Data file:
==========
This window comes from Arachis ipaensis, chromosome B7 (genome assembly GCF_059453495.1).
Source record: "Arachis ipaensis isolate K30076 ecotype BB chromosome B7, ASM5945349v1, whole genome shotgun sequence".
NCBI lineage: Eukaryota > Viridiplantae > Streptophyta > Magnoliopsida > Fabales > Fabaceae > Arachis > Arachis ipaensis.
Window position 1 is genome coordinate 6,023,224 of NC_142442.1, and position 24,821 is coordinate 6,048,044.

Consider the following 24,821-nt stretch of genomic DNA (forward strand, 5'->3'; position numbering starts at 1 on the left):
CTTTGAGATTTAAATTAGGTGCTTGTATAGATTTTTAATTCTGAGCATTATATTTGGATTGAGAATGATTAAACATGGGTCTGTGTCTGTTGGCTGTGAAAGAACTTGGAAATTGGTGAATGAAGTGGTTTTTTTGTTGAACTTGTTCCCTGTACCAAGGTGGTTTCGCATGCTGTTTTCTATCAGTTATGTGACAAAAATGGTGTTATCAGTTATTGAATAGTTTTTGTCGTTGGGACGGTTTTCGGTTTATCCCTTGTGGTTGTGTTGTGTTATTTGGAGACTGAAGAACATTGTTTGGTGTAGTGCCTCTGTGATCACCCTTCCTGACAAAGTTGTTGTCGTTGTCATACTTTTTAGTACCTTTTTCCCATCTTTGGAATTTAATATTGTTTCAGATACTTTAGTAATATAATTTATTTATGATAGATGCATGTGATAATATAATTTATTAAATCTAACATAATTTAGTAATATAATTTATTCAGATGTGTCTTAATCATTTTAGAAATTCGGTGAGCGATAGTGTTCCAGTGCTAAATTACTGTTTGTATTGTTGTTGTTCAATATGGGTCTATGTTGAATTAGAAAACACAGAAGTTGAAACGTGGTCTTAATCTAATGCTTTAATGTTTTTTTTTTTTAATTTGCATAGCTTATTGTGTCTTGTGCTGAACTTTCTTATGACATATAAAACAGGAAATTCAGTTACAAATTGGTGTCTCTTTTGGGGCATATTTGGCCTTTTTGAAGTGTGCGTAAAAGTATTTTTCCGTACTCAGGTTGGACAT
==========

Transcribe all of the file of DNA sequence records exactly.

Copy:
This window comes from Arachis ipaensis, chromosome B7 (genome assembly GCF_059453495.1).
Source record: "Arachis ipaensis isolate K30076 ecotype BB chromosome B7, ASM5945349v1, whole genome shotgun sequence".
NCBI lineage: Eukaryota > Viridiplantae > Streptophyta > Magnoliopsida > Fabales > Fabaceae > Arachis > Arachis ipaensis.
Window position 1 is genome coordinate 6,023,224 of NC_142442.1, and position 24,821 is coordinate 6,048,044.

Consider the following 24,821-nt stretch of genomic DNA (forward strand, 5'->3'; position numbering starts at 1 on the left):
CTTTGAGATTTAAATTAGGTGCTTGTATAGATTTTTAATTCTGAGCATTATATTTGGATTGAGAATGATTAAACATGGGTCTGTGTCTGTTGGCTGTGAAAGAACTTGGAAATTGGTGAATGAAGTGGTTTTTTTGTTGAACTTGTTCCCTGTACCAAGGTGGTTTCGCATGCTGTTTTCTATCAGTTATGTGACAAAAATGGTGTTATCAGTTATTGAATAGTTTTTGTCGTTGGGACGGTTTTCGGTTTATCCCTTGTGGTTGTGTTGTGTTATTTGGAGACTGAAGAACATTGTTTGGTGTAGTGCCTCTGTGATCACCCTTCCTGACAAAGTTGTTGTCGTTGTCATACTTTTTAGTACCTTTTTCCCATCTTTGGAATTTAATATTGTTTCAGATACTTTAGTAATATAATTTATTTATGATAGATGCATGTGATAATATAATTTATTAAATCTAACATAATTTAGTAATATAATTTATTCAGATGTGTCTTAATCATTTTAGAAATTCGGTGAGCGATAGTGTTCCAGTGCTAAATTACTGTTTGTATTGTTGTTGTTCAATATGGGTCTATGTTGAATTAGAAAACACAGAAGTTGAAACGTGGTCTTAATCTAATGCTTTAATGTTTTTTTTTTTTAATTTGCATAGCTTATTGTGTCTTGTGCTGAACTTTCTTATGACATATAAAACAGGAAATTCAGTTACAAATTGGTGTCTCTTTTGGGGCATATTTGGCCTTTTTGAAGTGTGCGTAAAAGTATTTTTCCGTACTCAGGTTGGACAT